**SFB 925**Light induced dynamics and control of correlated quantum systems

# Relaxation of a classical spin coupled to a strongly correlated electron system

13 September 2016

A classical spin in an external magnetic field and antiferromagnetically coupled to a system of conduction electrons usually relaxes in the course of time and aligns to the field direction. We show that, if the conduction-electron system is strongly interacting, the real-time spin dynamics is highly unconventional since the two main electronic dissipation channels, namely transport of excitations via correlated hopping and via excitations of correlation-induced magnetic moments, become active on largely different time scales. It is demonstrated that correlations can even lead to a strongly delayed spin relaxation, which so far has been observed in purely electronic systems only.

A classical spin in a magnetic field B shows a precessional motion around the field direction with the Larmor frequency. If locally exchange-coupled to a large system of conduction electrons, the spin will precess but finally relax and align to the field direction. Approaching the local ground state, the energy is dissipated to the bulk.

Here we consider the case of a correlated electronic system as described by a Hubbard chain with a finite interaction U. Time-dependent density-matrix renormalization-group calculations are performed to obtain the retarded spin susceptibility at the coupling site. This in turn determines the memory kernel of the classical integro-differential equation of motion for the spin dynamics, which is solved by standard propagation techniques.

In the metallic phase at quarter filling the susceptibility is characterized by two time scales corresponding to the two main electronic dissipation channels, namely (i) transport of excitations via correlated hopping and (ii) via excitations of correlation-induced magnetic moments. For strong U, these channels become active on largely different time scales, namely (i) on a short one given by the inverse band width and (ii) on a long scale given by the inverse magnetic coupling. This results in unconventional spin dynamics, e.g., in a nonmonotonic dependence of the relaxation time on U (see original publication).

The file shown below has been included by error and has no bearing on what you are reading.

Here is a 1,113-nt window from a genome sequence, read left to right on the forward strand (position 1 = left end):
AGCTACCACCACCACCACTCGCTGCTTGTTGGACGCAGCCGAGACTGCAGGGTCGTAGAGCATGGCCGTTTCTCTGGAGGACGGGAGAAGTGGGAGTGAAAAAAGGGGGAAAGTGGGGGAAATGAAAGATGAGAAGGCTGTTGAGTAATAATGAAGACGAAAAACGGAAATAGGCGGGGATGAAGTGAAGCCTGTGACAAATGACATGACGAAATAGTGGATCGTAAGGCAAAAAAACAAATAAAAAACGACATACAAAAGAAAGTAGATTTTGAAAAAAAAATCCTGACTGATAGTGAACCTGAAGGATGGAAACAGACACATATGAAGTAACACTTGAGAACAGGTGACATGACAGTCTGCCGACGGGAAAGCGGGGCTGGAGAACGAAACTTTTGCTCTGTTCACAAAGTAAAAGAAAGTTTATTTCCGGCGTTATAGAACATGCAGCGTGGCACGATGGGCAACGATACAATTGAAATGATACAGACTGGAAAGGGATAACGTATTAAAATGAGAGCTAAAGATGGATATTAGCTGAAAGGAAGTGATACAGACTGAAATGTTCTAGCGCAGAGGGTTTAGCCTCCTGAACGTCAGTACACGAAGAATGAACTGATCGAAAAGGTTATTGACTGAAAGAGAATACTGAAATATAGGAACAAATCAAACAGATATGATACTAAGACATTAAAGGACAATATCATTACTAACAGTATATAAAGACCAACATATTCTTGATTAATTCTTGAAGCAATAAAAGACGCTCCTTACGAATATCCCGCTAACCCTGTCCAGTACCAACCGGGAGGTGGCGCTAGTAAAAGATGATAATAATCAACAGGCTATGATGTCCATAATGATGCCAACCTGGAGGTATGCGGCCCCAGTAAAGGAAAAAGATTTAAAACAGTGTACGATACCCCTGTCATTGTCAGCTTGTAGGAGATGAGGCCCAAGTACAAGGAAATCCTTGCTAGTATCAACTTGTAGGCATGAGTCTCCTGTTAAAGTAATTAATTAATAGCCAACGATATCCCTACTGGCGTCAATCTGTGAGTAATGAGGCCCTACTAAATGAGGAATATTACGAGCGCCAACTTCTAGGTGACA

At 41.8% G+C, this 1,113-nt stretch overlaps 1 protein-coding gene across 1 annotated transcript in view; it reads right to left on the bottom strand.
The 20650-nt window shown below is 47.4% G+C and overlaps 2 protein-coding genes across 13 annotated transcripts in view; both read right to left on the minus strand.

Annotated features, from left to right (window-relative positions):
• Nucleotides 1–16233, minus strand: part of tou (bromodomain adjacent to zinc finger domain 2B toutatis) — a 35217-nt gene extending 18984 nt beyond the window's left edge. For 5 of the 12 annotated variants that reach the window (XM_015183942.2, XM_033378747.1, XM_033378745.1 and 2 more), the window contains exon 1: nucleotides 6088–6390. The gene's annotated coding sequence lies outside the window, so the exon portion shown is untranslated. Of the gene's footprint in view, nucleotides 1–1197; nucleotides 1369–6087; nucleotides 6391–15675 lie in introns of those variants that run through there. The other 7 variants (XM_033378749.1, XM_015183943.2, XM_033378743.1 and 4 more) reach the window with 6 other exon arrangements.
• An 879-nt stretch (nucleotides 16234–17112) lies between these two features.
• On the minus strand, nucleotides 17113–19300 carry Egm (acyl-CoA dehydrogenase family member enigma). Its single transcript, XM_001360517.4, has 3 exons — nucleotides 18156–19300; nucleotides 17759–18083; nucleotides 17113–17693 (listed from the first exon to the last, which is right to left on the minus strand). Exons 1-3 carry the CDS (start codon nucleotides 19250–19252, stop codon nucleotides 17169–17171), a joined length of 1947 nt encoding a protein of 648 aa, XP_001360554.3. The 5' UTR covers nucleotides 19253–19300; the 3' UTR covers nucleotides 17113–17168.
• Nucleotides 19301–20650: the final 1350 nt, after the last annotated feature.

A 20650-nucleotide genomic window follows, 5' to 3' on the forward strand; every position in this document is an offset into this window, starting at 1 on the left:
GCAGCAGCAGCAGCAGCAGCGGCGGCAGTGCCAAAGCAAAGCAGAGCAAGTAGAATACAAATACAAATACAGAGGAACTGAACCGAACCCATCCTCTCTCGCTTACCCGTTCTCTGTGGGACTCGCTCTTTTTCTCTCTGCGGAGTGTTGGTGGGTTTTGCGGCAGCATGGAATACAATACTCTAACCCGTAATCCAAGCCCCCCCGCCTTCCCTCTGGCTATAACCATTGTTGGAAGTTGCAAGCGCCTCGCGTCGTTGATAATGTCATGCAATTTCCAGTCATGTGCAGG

For a half-filled Hubbard model, however, the Mott gap blocks dissipation via correlated hopping, and for strong U the susceptibility is dominated by spin-flip processes only. These are fully covered by the emerging low-energy Heisenberg model (see the scaling behavior in Fig.1, top).

The necessity for dissipation via spin-only processes then leads to a striking new phenomenon (see Fig.1, bottom): With increasing U, the spin relaxation time first decreases as expected but for U larger than a critical value of about Uc=8, the relaxation time diverges, and there is a crossover to an incompletely relaxed, “stationary” state. The stationary state on an intermediate time scale originates when the bandwidth of magnetic excitations gets smaller than the field. On the time axis, the missing relaxation results from a strong memory effect: For memory times larger then 1/B the z-component of the torque on the spin averages to zero.

The incomplete spin relaxation can be understood as a transient “phase” similar to the concept of prethermalization which is known for purely electronic systems which, when parametrically close to an integrable point, do not thermalize directly but are trapped for some time in a prethermalized state. In our case, the “integrable point” is given by limit of infinite U, where the memory kernel is never active for any finite time t.

The situation is also reminiscent of quantum excitations that are metastable on an exponentially long time scale due to missing phase space for decay. A prominent example is a doublon which is metastable if the binding energy U largely exceeds the bandwidth and thus has to be dissipated in an unlikely high-order scattering process. In our case of classical spin degrees of freedom, one would expect that relaxation via dissipation of arbitrarily small amounts of energy is still possible. Our results show, however, that this is not the case.

Concluding, the real-time dynamics of correlated quantum-classical hybrid models are not well understood. The present study has shown that a merger of known classical and quantum concepts is highly interesting. Future work shall address questions like prethermalization, but also (non)integrability, eigenstate thermalization etc.

*Roman Rausch, Hamburg University, Project B5*

### Original publication

M. Sayad, R. Rausch, and M. Potthoff,

Relaxation of a classical spin coupled to a strongly correlated electron system,

Physical Review Letters **117**, 127201 (2016).

DOI: 10.1103/PhysRevLett.117.127201